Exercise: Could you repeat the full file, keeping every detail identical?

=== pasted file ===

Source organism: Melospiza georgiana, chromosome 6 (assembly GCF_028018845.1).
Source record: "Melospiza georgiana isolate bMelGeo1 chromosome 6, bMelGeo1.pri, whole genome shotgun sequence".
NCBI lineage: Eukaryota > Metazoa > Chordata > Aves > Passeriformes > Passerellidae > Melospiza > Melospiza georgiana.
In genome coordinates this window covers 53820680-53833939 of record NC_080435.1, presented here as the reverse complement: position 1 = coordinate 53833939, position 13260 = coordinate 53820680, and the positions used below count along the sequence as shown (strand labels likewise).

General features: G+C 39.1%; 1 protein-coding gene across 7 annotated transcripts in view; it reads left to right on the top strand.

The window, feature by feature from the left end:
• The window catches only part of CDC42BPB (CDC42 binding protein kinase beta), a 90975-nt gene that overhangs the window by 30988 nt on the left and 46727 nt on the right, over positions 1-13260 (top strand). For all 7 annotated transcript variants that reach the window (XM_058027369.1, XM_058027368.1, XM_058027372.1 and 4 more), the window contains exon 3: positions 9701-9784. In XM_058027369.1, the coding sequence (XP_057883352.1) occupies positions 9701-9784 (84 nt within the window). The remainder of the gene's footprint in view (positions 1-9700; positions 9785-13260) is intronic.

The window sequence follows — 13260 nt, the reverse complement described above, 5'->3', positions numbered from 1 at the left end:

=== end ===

Source organism: Melospiza georgiana, chromosome 6 (assembly GCF_028018845.1).
Source record: "Melospiza georgiana isolate bMelGeo1 chromosome 6, bMelGeo1.pri, whole genome shotgun sequence".
NCBI lineage: Eukaryota > Metazoa > Chordata > Aves > Passeriformes > Passerellidae > Melospiza > Melospiza georgiana.
In genome coordinates this window covers 53820680-53833939 of record NC_080435.1, presented here as the reverse complement: position 1 = coordinate 53833939, position 13260 = coordinate 53820680, and the positions used below count along the sequence as shown (strand labels likewise).

General features: G+C 39.1%; 1 protein-coding gene across 7 annotated transcripts in view; it reads left to right on the top strand.

The window, feature by feature from the left end:
• The window catches only part of CDC42BPB (CDC42 binding protein kinase beta), a 90975-nt gene that overhangs the window by 30988 nt on the left and 46727 nt on the right, over positions 1-13260 (top strand). For all 7 annotated transcript variants that reach the window (XM_058027369.1, XM_058027368.1, XM_058027372.1 and 4 more), the window contains exon 3: positions 9701-9784. In XM_058027369.1, the coding sequence (XP_057883352.1) occupies positions 9701-9784 (84 nt within the window). The remainder of the gene's footprint in view (positions 1-9700; positions 9785-13260) is intronic.

The window sequence follows — 13260 nt, the reverse complement described above, 5'->3', positions numbered from 1 at the left end: